One of the most significant contributions Lady Bird gave to society was her advocacy of the Civil Rights Act after its implementation and her clever move to calm down and reassure the unnerved people in the South. To properly communicate the intentions of the Johnson administration, Mrs. Johnson decisively created the Whistle Stop Campaign and referred to the cause as a “journey of the heart” (Smith 1990). “Mrs. Johnson knew that many of her fellow Southerners considered Lyndon Johnson a traitor for passing the landmark bill” but Lady Bird decided to show their love toward the south through campaigning by train in eight of the states (Gutin 2005). In four days, she gave 47 speeches. Her appearances were not always well received, having even been threatened by the Klu Klux Klan, but the Democrats did obtain three of the eight states as a result of her efforts (Gutin 2005). “Whistle Stop marked Mrs. Johnson’s emergence as a very active First Lady. It also showed that she was going to do the things that she felt strongly about – regardless of whether or not they might involve controversy” (Smith 1990).

Another cause that Lady Bird felt strongly about was the beautification of America. “The timing of the choice [to concentrate on beautification] was also excellent. Lady Bird became first lady when environmental issues were gaining attention through books such as Rachel Carson’s 1962, Silent Spring, which called attention to the environmental harms of pesticides. It was also a time when the city of Washington needed a major face-lift” (Carlin 2004). The Highway Beautification Bill that Lady Bird supported and was later passed “required that junkyards be screened and billboards be located at least 50 feet from roadsides” (Gutin 2005). Moreover, her idea to have wildflowers on the side of the highway roads has “reduced mowing and maintenance costs for highway departments in many states, sometimes up to millions of dollars annually” (Gould 1996). “During the Johnson presidency from 1963 to 1968, over 150 laws were passed that benefited the environment, including the Clean Air Act, the Highway Beautification Act, and the National Park Boundaries Act” (Owens 2001).

Lady Bird also supported initiatives for the Head Start Program across America. “Because of her long-standing interest in children, she became a high-profile supporter of the Head Start program to assist preschool children in obtaining the skills they needed for success in education” (Gould 1996). “In her lobbying for the Head Start program and the environment, Mrs. Johnson went beyond what Mrs. Roosevelt had done and became a direct participant in the environmental policy-making of her husband’s administration” (Gould 1996). Lady Bird performed the duties of the Honorary Chairman for Project Head Start, and promoted President Johnson’s See-the-USA policy across the United States (Smith 1990).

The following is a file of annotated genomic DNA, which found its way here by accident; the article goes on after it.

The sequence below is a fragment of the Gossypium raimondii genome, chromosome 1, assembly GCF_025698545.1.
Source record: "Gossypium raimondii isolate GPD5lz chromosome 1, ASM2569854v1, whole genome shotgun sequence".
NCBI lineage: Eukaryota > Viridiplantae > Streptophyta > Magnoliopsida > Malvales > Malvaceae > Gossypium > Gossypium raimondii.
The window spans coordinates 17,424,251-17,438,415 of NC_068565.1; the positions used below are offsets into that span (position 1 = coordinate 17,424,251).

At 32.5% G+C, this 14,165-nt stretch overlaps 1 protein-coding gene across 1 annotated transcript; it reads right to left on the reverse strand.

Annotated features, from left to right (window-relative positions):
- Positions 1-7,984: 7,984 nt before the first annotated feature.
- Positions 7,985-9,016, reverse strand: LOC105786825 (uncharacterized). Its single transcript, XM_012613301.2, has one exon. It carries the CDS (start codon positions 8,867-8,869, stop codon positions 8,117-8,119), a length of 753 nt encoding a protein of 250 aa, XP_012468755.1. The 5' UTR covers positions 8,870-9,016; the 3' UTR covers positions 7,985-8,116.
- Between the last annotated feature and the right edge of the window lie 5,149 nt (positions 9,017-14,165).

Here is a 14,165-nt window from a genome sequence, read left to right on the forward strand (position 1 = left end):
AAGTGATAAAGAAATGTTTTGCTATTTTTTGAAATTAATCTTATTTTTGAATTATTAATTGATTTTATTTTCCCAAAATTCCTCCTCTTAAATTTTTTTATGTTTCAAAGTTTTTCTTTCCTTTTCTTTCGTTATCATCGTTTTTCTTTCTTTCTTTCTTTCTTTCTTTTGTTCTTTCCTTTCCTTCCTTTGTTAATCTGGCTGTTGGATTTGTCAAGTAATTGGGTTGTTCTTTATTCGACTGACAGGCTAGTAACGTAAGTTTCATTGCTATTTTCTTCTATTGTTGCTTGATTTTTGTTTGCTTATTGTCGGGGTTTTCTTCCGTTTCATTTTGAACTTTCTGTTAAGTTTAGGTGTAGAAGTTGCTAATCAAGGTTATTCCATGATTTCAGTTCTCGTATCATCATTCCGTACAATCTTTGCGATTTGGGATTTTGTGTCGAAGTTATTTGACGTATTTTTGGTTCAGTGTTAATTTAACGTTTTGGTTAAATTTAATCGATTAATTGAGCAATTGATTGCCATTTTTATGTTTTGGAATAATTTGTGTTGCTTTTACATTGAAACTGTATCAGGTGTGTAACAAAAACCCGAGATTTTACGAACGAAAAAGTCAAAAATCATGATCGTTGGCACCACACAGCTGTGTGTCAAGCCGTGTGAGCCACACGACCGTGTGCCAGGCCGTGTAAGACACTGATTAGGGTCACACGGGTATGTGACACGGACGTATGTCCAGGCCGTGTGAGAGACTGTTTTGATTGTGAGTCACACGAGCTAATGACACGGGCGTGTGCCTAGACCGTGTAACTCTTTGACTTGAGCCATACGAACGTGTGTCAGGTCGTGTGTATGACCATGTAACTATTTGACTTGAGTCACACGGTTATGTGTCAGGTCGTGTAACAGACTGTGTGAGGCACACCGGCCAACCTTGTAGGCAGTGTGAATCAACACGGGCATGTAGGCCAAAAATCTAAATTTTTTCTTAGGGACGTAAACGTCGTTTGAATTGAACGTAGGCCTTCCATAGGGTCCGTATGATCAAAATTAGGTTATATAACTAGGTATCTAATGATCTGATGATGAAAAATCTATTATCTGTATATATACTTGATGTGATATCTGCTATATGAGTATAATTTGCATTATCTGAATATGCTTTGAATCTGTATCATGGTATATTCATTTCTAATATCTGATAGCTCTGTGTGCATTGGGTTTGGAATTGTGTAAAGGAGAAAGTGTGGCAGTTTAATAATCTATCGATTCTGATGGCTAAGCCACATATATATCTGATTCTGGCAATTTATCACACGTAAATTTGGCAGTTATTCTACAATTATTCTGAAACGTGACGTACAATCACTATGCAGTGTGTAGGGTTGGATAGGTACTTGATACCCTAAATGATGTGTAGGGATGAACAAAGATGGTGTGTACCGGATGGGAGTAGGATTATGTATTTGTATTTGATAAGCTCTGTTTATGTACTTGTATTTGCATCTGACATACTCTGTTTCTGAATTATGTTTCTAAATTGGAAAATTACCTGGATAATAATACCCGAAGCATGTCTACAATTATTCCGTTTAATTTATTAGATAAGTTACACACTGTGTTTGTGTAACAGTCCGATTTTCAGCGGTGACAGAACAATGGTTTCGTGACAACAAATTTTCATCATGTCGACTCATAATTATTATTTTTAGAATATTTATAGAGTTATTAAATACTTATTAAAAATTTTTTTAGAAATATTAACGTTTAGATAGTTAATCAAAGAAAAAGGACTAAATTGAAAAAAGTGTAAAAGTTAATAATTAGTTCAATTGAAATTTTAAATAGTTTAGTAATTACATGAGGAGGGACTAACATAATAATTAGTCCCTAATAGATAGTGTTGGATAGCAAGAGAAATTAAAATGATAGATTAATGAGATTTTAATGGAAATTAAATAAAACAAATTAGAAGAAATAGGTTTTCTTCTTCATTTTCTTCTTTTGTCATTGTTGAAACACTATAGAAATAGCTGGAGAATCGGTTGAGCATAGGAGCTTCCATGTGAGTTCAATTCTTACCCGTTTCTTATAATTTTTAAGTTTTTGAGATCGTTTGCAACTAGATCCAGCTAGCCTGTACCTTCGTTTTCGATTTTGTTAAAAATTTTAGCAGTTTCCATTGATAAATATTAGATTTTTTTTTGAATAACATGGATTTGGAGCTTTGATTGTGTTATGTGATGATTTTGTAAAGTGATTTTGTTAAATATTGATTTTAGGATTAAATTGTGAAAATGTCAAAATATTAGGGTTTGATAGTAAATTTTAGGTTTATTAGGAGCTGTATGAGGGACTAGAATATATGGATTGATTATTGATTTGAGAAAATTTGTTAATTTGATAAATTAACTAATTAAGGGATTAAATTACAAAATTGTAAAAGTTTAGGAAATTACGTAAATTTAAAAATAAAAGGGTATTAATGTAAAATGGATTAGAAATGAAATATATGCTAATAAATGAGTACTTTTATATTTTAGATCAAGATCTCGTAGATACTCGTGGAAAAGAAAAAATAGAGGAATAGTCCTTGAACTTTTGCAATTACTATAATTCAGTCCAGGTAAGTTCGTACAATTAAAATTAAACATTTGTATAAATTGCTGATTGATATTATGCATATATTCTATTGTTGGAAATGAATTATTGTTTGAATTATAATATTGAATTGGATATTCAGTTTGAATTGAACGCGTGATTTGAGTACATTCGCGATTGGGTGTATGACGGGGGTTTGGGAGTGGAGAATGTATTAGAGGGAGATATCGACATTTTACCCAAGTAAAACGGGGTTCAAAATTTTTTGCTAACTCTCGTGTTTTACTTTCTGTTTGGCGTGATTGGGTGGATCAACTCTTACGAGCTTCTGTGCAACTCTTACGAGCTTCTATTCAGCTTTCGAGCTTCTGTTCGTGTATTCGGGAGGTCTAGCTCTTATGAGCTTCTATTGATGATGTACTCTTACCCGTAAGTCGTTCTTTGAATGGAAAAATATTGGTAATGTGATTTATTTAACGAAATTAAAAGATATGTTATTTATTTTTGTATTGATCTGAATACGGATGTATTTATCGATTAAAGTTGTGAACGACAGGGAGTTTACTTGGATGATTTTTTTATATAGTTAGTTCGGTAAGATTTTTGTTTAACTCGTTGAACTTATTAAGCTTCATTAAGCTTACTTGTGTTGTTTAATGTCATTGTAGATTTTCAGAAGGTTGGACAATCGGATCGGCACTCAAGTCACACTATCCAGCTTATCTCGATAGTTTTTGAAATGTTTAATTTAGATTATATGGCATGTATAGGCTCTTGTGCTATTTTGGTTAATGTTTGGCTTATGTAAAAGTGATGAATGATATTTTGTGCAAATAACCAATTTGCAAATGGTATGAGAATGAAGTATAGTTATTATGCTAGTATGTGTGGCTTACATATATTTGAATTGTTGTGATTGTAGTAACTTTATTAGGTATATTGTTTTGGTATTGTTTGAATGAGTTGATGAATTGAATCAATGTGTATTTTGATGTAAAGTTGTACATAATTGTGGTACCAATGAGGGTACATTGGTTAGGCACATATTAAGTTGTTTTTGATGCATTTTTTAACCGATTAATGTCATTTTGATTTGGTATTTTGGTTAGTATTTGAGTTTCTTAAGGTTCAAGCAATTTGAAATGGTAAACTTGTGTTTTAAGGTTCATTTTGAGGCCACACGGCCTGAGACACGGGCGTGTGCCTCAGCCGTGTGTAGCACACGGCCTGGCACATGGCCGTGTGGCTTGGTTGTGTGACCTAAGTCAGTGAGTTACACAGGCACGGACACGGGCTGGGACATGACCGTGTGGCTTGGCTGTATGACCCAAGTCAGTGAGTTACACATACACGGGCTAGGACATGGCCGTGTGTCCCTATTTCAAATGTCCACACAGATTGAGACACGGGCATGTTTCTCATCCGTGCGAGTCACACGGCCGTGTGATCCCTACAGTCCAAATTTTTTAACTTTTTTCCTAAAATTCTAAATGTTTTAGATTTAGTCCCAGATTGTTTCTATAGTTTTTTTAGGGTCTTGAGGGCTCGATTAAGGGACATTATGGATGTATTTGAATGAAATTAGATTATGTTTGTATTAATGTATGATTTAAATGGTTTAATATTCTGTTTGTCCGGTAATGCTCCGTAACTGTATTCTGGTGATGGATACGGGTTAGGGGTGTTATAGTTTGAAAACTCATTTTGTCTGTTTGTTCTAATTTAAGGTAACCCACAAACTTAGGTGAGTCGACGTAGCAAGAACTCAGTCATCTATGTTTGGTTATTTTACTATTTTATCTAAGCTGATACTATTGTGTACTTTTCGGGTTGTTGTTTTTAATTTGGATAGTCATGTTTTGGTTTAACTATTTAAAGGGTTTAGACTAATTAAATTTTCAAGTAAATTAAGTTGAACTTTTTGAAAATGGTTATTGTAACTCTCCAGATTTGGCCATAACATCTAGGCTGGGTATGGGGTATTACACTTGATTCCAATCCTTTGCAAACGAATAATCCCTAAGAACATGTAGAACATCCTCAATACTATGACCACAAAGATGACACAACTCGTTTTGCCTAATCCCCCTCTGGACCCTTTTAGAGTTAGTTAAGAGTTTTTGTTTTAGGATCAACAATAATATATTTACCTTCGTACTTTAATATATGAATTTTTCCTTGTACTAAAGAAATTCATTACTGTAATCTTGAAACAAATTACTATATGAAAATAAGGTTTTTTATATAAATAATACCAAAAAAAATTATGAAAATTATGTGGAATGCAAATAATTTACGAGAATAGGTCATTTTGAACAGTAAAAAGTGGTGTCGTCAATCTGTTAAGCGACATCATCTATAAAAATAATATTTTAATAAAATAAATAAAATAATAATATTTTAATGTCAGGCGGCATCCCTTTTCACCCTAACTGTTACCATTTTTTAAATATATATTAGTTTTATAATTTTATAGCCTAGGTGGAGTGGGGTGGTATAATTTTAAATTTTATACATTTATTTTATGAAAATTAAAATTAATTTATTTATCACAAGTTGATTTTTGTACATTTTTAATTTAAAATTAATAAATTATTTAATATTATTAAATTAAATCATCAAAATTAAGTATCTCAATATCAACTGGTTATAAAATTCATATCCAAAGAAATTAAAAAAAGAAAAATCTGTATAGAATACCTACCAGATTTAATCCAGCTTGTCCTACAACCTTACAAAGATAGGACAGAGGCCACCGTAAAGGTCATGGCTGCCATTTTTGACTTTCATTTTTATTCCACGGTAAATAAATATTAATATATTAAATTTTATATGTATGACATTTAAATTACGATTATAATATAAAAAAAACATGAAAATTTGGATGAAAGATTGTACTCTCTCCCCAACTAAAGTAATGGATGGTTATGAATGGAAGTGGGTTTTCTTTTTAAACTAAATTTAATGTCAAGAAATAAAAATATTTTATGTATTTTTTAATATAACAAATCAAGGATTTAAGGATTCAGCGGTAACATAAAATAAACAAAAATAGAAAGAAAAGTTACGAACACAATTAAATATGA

Ties to the Philanthropic Sector

Mrs. Johnson managed and supervised the creation of the Society for a More Beautiful Capital. Lady Bird felt that the capitol was to reflect the beauty of the country, and that it was not doing an adequate job. Through this private society, enough funds were raised to enhance the city’s appearance. “By 1968, the society had collected more than $2.5 million for its activities. It had seen to the installation of hundreds of thousands of trees, plants, and flowers. The looks of major landmarks such as Pennsylvania Avenue, the Mall, and the Potomac shore were dramatically upgraded” (Gould 1996). As the project proved to be a success, Lady Bird expanded the initiative to encompass the entire nation (The White House).

Another way in which Lady Bird contributed to the “look” of America was by starting a nonprofit organization on her seventieth birthday. The goal of the National Wildflower Research Center is to “collect data and to encourage propagation of wildflowers” (Smith 1990). The center is dedicated to safeguarding and reinstating native plants in designated and natural landscapes (Owen 2001). In 1982, Mrs. Johnson donated $125,000 and sixty acres east of Austin to this center. She said that the contribution would resemble the space she occupied while on earth. Since then, the organization has grown to over 7,000 nation-wide members (Gould 1996).

Project Pride was another program that Lady Bird was involved in after she had sought the help of Brooke Astor, a New York philanthropist, Polly Shackleton, a democratic activist, and Walter Washington, a member of the National Capital Housing Agency. This program encouraged 250 inner city youths to clean-up playgrounds and parking lots (Gould 1996). Lady Bird desired to continue the program after its proven success and received funding from Laurance Rockefeller for Project Trail Blazers. His aid made it possible for 110 inner city youth to transform a shut-down movie theater into a community museum in the city of Washington. Recreational space for the children was also created by the former home of Fredrick Douglass, a nineteenth-century black leader (Gould 2005).

Key Related Ideas

Beautification is the enhancement of natural wildlife through proper maintenance, preservation, and restoration of botanical life forms. The idea behind beautification is to encourage citizens to participate in activities that will create a physically safe environment that is aesthetically appealing.